What Is Biblical Meditation?

What Is Biblical Meditation?

The biblical foundation for meditation is discovered in the great reality of God speaking, teaching, and acting that lies at the center of the scriptural witness. God brought the universe crashing into existence by the word of his command. God said, "Let there be light," and the big bang occurred. In the Garden, Adam and Eve talked with God and God talked with them—they were in communion. Then came the Fall, and in an important sense the experience of perpetual communion was ruptured, for Adam and Eve hid from God. But God continued to reach out to his rebellious children, and in the stories of Cain and Abel, Noah, Abraham, and so many others we see God speaking and acting, teaching and guiding.

Moses learned, albeit with many vacillations and detours, how to hear God's voice and obey God's word. In fact, Scripture witnesses that God spoke to Moses "face to face, as one speaks to a friend" (Ex. 33:11). There was a sense of intimate relationship, of communion. As a people, however, the Israelites were not prepared for such intimacy. Once they learned a little about God, they realized that being in his presence was dangerous business and told Moses so: "Speak to us yourself and we will listen. But do not have God speak to us or we will die" (Ex. 20:19).

This marked the beginning of the great line of prophets and judges, Moses being the first. But it was a step away from the sense of God's immediacy, the sense of the cloud by day and the pillar of fire by night. Then, under Samuel, the people clamored for a king. This disturbed Samuel greatly, but God told him not to be discouraged, for "it is not you they have rejected, but they have rejected me as their king" (1 Sam. 8:7). Under Moses they rejected God's immediacy; under Samuel they rejected God's direct rule. "Give us a prophet, give us a king, give us a go-between so we do not have to come into God's presence for ourselves," they said.

Still, in the fullness of time Jesus came and taught the present reality of the kingdom of God and demonstrated what life could be like in this kingdom. Jesus showed us God's yearning for the gathering of an all-inclusive community of loving persons with God himself at its heart, as its prime Sustainer and most glorious Inhabitant. Jesus established a living fellowship that would know him as Redeemer and King, listening to him in all things and obeying him at all times.

Jesus in his intimate relationship with the Father modeled for us the reality of this life of constantly hearing and obeying. "[T]he Son can do nothing by himself; he can do only what he sees his Father doing, because whatever the Father does the Son also does" (John 5:19). "By myself I can do nothing; I judge only as I hear" (John 5:30). "The words I say to you I do not speak on my own authority. Rather, it is the Father, living in me, who is doing his work" (John 14:10). When Jesus told his disciples to abide in him, they could understand what he meant, for he was abiding in the Father. Jesus declared (and continues to declare to us today) that he is the good Shepherd and that his sheep know his voice (John 10:4). He made it clear that the Comforter would come, the Spirit of truth who would guide his people into all truth (John 16:13).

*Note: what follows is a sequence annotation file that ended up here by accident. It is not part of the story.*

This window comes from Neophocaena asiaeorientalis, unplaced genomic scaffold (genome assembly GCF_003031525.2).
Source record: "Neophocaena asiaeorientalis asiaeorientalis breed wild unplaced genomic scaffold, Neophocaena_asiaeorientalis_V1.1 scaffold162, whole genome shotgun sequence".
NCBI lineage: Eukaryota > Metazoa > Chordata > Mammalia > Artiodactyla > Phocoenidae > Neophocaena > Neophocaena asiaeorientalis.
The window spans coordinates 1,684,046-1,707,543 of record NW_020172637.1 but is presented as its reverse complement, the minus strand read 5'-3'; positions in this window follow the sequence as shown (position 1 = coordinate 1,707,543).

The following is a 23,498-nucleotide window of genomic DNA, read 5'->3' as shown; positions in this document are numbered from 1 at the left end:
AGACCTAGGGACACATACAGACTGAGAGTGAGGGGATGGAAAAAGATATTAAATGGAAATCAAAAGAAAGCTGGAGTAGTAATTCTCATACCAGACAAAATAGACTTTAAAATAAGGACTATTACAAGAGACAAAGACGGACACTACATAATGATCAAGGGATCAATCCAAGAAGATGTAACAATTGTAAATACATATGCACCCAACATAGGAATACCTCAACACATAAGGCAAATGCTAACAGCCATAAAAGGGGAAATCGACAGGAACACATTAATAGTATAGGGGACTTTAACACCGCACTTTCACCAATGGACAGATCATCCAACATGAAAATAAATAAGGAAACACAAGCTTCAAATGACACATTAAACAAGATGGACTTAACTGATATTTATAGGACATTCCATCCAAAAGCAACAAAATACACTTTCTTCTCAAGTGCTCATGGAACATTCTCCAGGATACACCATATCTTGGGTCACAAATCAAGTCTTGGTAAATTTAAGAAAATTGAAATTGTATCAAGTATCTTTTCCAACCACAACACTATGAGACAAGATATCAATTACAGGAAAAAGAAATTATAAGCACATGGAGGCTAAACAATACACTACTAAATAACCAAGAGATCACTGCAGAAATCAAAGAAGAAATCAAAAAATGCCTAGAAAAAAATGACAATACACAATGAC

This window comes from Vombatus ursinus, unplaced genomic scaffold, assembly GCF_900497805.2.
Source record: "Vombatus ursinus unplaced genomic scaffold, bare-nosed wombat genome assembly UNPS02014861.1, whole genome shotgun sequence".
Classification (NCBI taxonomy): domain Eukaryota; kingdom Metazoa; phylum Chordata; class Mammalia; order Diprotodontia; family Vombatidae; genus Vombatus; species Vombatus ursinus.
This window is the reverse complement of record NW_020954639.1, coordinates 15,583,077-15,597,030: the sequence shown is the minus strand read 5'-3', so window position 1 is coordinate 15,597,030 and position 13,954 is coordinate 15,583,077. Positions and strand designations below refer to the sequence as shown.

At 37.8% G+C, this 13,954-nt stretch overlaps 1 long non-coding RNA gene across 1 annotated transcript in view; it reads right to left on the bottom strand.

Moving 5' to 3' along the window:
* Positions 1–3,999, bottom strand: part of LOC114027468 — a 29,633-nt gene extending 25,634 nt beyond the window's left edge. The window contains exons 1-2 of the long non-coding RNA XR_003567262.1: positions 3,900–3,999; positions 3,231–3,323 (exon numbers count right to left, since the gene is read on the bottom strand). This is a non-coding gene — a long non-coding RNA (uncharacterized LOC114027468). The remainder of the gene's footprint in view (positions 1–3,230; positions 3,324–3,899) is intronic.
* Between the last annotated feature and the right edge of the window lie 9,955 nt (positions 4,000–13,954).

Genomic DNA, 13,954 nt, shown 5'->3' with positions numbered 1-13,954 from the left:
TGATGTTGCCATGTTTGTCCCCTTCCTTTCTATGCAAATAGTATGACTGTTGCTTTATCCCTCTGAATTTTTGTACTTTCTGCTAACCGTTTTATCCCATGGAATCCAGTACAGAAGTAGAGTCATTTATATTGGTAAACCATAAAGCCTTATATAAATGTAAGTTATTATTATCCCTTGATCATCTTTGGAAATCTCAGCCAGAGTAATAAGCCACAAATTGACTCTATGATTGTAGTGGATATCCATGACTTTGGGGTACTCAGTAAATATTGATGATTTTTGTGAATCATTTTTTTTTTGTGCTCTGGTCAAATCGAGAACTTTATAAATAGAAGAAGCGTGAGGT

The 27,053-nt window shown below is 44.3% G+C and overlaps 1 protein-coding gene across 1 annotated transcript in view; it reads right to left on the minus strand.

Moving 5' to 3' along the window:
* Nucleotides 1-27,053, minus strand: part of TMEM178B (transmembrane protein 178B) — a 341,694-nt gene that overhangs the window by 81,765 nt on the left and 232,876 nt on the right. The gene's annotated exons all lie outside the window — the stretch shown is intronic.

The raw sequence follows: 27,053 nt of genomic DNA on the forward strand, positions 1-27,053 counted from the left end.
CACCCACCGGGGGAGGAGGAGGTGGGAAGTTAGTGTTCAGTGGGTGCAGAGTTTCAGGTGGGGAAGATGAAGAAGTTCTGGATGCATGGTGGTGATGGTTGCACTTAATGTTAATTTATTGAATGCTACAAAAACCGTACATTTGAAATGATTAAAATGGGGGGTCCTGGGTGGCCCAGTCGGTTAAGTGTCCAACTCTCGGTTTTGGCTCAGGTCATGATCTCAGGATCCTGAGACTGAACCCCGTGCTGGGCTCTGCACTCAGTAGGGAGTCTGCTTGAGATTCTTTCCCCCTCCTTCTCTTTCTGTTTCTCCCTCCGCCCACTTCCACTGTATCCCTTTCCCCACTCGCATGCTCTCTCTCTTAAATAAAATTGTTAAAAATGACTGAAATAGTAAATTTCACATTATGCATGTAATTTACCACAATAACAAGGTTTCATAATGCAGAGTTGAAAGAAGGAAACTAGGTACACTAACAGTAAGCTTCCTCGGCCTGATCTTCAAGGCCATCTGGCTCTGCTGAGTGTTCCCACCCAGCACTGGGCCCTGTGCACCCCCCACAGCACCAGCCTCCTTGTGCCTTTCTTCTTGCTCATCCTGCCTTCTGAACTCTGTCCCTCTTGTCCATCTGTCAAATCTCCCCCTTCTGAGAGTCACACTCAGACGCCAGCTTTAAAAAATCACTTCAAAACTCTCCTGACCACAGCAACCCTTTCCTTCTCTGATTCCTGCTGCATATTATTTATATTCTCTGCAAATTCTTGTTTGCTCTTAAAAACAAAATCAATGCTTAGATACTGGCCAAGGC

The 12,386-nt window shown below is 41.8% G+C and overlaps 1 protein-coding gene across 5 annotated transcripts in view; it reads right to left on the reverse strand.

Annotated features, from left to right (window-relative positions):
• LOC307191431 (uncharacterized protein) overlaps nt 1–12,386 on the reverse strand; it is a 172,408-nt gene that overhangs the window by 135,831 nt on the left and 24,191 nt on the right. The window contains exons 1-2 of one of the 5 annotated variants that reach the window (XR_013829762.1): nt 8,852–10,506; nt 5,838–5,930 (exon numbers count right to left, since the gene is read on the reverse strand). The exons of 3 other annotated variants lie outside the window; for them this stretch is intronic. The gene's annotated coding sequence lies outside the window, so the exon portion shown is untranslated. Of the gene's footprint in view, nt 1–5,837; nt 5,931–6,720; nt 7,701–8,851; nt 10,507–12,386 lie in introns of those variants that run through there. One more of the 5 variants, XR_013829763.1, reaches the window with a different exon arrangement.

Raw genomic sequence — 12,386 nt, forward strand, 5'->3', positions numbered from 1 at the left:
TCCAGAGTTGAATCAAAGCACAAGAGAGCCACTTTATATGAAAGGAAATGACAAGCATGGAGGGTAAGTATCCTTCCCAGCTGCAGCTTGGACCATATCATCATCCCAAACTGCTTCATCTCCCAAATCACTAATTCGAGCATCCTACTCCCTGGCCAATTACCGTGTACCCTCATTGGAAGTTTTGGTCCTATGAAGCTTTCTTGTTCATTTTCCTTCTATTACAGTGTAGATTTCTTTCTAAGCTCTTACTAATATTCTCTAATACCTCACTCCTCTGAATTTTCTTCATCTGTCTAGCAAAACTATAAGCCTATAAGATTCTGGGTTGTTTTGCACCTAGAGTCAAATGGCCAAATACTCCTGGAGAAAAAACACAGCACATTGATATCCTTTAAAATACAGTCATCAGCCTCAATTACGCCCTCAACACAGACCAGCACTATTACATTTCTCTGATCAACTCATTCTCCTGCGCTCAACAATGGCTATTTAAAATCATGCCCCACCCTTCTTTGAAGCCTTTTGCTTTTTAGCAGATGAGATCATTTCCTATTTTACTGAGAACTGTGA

In his second volume (Acts), Luke clearly implies that after the Resurrection and Ascension Jesus continues "to do and to teach," even though the people can no longer see him with the naked eye (Acts 1:1). Both Peter and Stephen point to Jesus as the fulfillment of the prophecy of Deuteronomy 18:15 that a prophet like Moses would arise who would speak and whom the people would hear and obey (Acts 3:22; 7:37. See also Deut. 18:15-18; Matt. 17:5; John 1:21; 4:19-25; 6:14; 7:37-40; Heb. 1:1-13; 3:7-8; 12:25).

In the Book of Acts we see the resurrected and reigning Christ, through the Holy Spirit, teaching and guiding his children: leading Philip to new unreached cultures (Acts 8), revealing his messiahship to Paul (Acts 9), teaching Peter about his racial prejudices (Acts 10), guiding the believing fellowship out of its cultural captivity (Acts 15).

And the wonderful news is that Jesus has not stopped acting and speaking. He is resurrected and at work in our world. He is not idle. He is alive and among us as our Prophet to teach us, our Priest to forgive us, our King to rule us, our Shepherd to guide us, our Friend to come alongside us.

Two Enriching Words

Two Hebrew words deeply inform and enrich our understanding of meditative prayer: haga and si'ach. Our English Bibles most often translate both of these words with the simple word "meditate." Actually these two Hebrew words convey a host of nuances: to mutter, to moan, to whisper, to reflect, to rehearse, to muse, and even to coo like the dove (Isa. 59:11).

Often the emphasis of these words is on silent reflection upon God's works in nature (Ps. 143:5; 145:5) or God's Word (Ps. 119:15, 23, 27, 48, 78, 148). At other times it involves audible murmuring, especially when the object of our meditation is Torah, or the Law of God: "Keep this Book of the Law always on your lips; meditate on it day and night, so that you may be careful to do everything written in it." (Josh. 1:8).

This passage from Joshua underscores a central element of the biblical view of meditation: obedience. This is in marked contrast to the various forms of meditation in many religions around the world. The biblical stress is always on ethical change, character transformation, obedience to the Word of the Lord.